This is not the easiest post to write but it has to be written.
On Monday I posted Single Dad Laughing – Loved and Hated for the Exact Same Reasons here on Babble Voices. Lots of debate ensued, most of which strayed greatly from the intent of the original post. What I had hoped to make into a meaningful discussion about blog marketing and controversial blogging practices, turned into quite the disagreeable dialogue between me and some of my biggest critics of the past couple years, particularly Andy Hinds (Beta Dad) and Jason Avant (Dad Centric).
Then, a respectful albeit critical response came in from Katherine Stone who writes for Babble. She added sound discussion about bloggers using press releases and then she said:
“One of the best life lessons I ever learned was this: ‘If you meet more than three a**holes in a day, you need to take a look in the mirror.’ I live in the blogging world now, and for the most part I think it’s the most wonderful group of people I’ve ever met. I’m not sure how you’ve come to have this feud with some of the dad blogging world, but it might be helpful to try and focus less on what everyone else is doing and more on examining what you may have done to contribute to this situation.”
I responded kindly and agreed, but her words sucked all vim and vigor from me as I thought about the other commenters and my burdened relationship with them. What if she was right? What if it was me and not them?
Indeed, as much as I want to pretend that I’m the victim of internet bullying and the recipient of unprovoked digital out-lashing, and as much as I want to believe that everything I have done has been on the up and up, it isn’t all true. And I owe an apology to a lot of parent bloggers, including Hinds and Avant.
The truth is, I have been prideful and arrogant from time to time. I’ve wanted recognition for my blogging success from other parent bloggers. I’ve wanted their validation. I’ve wanted their kudos. And I’ve gone about fighting the lack of it in often passive aggressive ways.
I have also been self-serving and self-aggrandizing from time to time. A vicious cycle has spiraled all of this out of control, and the whole thing has turned into an “I’m the good guy here” battle. The more my name was disparaged, the more I tried to prove its value which just made things worse.
<sigh> I’m not the good guy. I’m just a guy who has responded poorly to criticism thus far. I’ve responded with knee-jerk reactions at times. The June press release was the latest example.
I have been ineffectual in my communications with other parent bloggers on occasion. I have alienated myself, others haven’t done it to me. From my bullied days as a child, I have carried with me an irrational need to be accepted and admired. It is true that I have spent my adult life pretending I am not still that fat kid I once was. This has caused me to communicate in self-promoting and self-serving ways. This trait has brought me a lot of success both before and since starting this blog, as I always had to be the biggest and the best, but it has always left me lacking the one thing I’ve really wanted in all of it. Respect.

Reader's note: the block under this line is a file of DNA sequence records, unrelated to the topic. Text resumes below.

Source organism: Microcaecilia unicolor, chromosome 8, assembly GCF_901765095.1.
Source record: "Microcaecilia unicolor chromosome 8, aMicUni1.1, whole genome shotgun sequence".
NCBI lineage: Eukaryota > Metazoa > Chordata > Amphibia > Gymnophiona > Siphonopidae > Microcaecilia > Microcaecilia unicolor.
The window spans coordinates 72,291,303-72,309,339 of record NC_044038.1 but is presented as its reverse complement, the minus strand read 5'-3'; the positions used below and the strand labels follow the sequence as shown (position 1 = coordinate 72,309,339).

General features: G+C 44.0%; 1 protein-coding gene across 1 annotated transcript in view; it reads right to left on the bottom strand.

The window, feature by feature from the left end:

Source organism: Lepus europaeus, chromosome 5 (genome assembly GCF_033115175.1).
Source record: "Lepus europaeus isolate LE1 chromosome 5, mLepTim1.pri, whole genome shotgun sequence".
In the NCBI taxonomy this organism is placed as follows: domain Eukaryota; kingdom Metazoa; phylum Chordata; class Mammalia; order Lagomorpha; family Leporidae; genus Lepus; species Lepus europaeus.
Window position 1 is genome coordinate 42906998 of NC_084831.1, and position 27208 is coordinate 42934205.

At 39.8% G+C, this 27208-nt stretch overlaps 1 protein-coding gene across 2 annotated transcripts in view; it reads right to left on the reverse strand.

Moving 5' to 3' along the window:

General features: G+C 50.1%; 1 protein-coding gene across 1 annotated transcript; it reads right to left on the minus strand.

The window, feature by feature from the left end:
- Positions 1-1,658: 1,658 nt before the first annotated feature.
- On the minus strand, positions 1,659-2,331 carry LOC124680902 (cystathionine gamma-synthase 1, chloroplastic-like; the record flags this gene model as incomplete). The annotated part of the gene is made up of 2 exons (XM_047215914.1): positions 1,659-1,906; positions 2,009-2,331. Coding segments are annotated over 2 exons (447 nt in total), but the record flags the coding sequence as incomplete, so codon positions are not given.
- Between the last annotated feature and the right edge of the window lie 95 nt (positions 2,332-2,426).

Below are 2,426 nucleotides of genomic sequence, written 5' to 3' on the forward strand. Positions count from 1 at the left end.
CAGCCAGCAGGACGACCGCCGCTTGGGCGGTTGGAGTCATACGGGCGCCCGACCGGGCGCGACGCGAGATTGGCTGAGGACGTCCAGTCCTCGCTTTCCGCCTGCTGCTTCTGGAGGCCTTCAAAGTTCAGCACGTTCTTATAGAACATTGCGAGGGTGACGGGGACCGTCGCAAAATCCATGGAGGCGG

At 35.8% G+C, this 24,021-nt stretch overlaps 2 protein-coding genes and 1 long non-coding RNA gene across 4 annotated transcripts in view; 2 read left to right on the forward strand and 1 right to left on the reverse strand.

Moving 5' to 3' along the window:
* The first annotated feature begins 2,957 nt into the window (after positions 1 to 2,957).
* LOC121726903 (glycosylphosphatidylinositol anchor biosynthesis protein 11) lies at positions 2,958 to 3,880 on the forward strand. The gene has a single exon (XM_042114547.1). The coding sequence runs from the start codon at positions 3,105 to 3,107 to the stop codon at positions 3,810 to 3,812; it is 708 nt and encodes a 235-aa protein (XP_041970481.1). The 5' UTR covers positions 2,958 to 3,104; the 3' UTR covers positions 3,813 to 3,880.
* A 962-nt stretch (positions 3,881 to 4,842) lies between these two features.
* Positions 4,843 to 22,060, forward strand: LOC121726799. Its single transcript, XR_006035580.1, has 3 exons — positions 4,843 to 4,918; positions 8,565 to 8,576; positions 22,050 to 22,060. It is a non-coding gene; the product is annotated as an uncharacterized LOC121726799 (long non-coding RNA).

Ever since I was a kid, I considered myself the outsider, the outcast, and the dissident. I generally rebelled and did what I could to thwart authority wherever I could. Rules have always driven me crazy and I’ve often tossed them by the wayside. This was the role I took on in my family, and when I look at things right now, I believe it’s a label I have brought along with me into the blogging world.
Whether I have been the cause or effect for my problems with other parent bloggers, I don’t know. I suppose it doesn’t matter which came first, the chicken or the egg; what matters is that my reactions to others’ reactions haven’t been great and I’ve been the cause of the majority of the problems I’ve had thus far.
It wasn’t until Katherine said what she said that I was able to zoom out and consider something I never have before… I have believed deep down that people do what they do and say what they say about me because they feel inferior to me. And as long as I believe that, I’ll act and react accordingly. And as long as I do that, I’ll always have the problems I’ve been having.
In the end, it is I who feels intensely inferior to others, not the other way around. It always has been that way. And it always will be that way until I own that.
To all you other parent bloggers, I am sorry for the times I’ve done these things. I have no excuses. Just some things to think about as I move into my third year of Single Dad Laughing.
Today is the last day of my second year blogging. Maybe year three will be a fresh start for me. Maybe I’ll end it with more friends than enemies in the blogging world. Maybe it’s too late for that. I hope not.
Katherine, sometimes the right outsider just needs to say the right thing in the right way at just the right moment to push past the blood in a person’s eyes. You did that for me.
Dan Pearce, Single Dad Defeated
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More of me on Danoah Unleashed:
My Kid’s Booger Problem Just Got Personal
When Mommy & Daddy Believe Very Different Things
I Bit My Kid’s Head Off For No Real Reason Today
For My Kid’s First Birthday, I Got Him a Facebook Account
Why the Heck Would it Be Where it Goes?